One important thing Holt emphasizes is that because this is a strong stretch, it’s best performed after a good warm-up, like this dynamic stretching routine.
Do the couch stretch after you’ve spent a few minutes walking, doing jumping jacks, or moving through full-body exercises that work the hips, like squats, lunges, or even downward dog.
(Give the scorpion stretch a try to loosen up your hips and back.)
Courtesy Laura Williams Bustos, M.S.Ed., ACSM EP-C
How to perform the couch stretch
To perform the kneeling version of the couch stretch, position yourself in a tabletop position close to a sturdy couch, chair, bench, or even a wall. (It’s a good idea to place a mat close to the couch so your knees are well-supported.)
Your body should be perpendicular to the couch, facing away. Keep your feet flexed, touching the base of the couch.
Check your form to make sure your core is engaged and your posture is straight. Your hands should rest under your shoulders and your knees under your hips.
Keeping your core engaged, move your left knee backward, positioning it as close to the couch as you can.
Your left foot and shin will rest against the couch, and your lower left leg will point toward the ceiling.
Keeping your hands on the ground to offer support, step your right foot forward. Plant your foot on the ground to enter a kneeling position. Your right knee should be bent at roughly 90 degrees, with your ankle positioned beneath your knee.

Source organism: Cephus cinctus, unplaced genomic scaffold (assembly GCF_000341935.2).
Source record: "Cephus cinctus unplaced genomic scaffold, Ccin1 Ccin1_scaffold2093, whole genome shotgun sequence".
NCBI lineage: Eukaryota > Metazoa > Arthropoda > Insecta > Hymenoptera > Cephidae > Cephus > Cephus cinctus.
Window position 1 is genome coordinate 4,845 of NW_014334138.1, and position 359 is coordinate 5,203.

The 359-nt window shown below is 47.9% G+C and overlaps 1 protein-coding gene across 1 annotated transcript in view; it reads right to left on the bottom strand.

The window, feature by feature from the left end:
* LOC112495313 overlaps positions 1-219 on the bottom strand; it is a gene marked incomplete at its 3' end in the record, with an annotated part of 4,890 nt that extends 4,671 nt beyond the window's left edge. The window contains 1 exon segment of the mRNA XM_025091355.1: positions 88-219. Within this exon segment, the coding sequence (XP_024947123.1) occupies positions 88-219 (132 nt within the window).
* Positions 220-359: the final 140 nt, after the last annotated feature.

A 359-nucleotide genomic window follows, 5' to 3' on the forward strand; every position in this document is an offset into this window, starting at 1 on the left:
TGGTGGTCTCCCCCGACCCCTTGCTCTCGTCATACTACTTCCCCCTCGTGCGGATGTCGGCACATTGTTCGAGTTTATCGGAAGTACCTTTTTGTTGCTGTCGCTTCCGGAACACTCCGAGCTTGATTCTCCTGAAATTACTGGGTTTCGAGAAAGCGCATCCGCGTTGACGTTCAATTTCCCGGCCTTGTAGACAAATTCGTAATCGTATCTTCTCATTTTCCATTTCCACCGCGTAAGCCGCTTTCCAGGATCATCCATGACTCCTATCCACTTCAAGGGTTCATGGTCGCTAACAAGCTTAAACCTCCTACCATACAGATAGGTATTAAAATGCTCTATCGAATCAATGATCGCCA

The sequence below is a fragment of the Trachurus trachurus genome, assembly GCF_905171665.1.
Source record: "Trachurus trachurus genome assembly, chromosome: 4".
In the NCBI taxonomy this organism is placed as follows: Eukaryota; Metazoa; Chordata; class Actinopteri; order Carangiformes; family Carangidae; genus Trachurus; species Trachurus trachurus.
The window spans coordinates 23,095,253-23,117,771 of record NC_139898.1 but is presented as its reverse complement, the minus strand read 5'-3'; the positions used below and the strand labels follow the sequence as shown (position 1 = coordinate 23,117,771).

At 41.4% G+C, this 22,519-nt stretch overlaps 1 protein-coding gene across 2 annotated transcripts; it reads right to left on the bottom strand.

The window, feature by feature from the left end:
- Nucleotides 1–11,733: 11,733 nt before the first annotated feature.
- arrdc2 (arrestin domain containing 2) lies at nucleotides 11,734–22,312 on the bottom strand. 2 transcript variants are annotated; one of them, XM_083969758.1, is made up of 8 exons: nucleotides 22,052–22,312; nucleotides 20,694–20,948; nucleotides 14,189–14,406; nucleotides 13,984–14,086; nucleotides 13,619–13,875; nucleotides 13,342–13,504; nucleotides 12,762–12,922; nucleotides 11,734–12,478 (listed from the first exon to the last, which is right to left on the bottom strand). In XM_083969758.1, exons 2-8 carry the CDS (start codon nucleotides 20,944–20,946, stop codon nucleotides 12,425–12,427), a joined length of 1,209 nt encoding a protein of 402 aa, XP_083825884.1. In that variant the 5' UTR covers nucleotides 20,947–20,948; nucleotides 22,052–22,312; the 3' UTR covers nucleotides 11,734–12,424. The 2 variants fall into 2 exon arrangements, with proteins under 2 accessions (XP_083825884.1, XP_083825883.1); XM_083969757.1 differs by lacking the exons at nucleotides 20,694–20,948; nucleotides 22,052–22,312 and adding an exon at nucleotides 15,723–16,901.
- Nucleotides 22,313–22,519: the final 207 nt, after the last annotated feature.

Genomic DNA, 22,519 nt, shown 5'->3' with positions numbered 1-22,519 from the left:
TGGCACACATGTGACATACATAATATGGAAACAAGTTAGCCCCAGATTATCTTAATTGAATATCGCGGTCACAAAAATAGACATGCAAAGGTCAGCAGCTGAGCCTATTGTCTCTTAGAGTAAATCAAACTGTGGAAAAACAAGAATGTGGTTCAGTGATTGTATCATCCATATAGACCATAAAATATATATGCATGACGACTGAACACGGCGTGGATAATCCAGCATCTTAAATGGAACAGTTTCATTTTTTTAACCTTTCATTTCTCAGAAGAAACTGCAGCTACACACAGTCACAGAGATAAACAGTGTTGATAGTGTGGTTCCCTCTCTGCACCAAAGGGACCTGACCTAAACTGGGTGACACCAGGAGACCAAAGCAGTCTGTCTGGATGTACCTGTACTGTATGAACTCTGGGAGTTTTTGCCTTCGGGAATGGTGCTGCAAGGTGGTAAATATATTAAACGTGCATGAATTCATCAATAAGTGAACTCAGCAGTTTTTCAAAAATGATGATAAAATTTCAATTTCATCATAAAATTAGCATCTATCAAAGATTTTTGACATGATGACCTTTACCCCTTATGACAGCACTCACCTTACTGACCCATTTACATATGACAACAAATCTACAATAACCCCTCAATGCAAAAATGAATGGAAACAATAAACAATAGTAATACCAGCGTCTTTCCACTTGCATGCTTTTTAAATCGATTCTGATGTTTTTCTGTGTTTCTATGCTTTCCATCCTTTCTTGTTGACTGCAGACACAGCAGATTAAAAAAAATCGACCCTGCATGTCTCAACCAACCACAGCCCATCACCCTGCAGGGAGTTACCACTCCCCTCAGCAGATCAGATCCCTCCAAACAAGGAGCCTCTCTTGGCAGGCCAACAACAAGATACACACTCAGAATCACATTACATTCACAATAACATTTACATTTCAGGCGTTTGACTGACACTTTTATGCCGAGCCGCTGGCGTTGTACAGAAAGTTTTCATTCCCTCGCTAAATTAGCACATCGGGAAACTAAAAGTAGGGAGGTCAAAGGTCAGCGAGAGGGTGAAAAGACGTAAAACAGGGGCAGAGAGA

In this position, you may already be feeling a stretch through the front of your left hip.
Keeping your core engaged, lift your torso. You can place your hands on your right knee to help press your torso upright.
Come to an upright kneeling position. It’ll sort of look like you’re about to propose to someone.
Place your hands on your hips and press your left hip forward.
Squeeze your shoulders back toward your spine to attain good posture. Make sure your ears are stacked over your shoulders, hips, and left knee.
Make sure your left foot is pointing straight up and both hips are squared, pointing straight ahead. You don’t want your hips to rotate to one side or the other, or to angle up or down.
Hold the position for 20 to 30 seconds. Release and relax for 10 seconds. Repeat two more times before switching sides.
A beginner modification to the couch stretch
If you struggle to perform this stretch in a kneeling position, give it a try from a standing position.
It can be helpful to use two sturdy objects for the modified couch stretch—a chair, bench, or couch to stretch against (as you’d do in the kneeling pose) and one to hold onto for stability.
Stand in front of the couch, your body facing away and your feet roughly hip distance apart. Place one or both hands on a separate object for support.
Engage your core and check your posture. Your torso should remain upright and tall.
Bend your left knee. Lunge back slightly to place your knee on the seat of the couch. Your kneed should rest close to the back of the seat, with your shin and foot against the seat back. Your toes will point straight up.
From here, press your left hip forward and check your posture. You should be able to draw an almost straight line from your ears to your shoulders, hips, and left knee.
Make sure your hips are squared and pointing forward.
Hold the position as you would for the kneeling version. Breathe deeply for 20 to 30 seconds before releasing.
Complete three sets on each side.
Looking for more hip stretches? Try the frog stretch to loosen your hips.
- Pamela Holt, a 500-hour kundalini yoga instructor and founder of coaching service Pamela's Essentials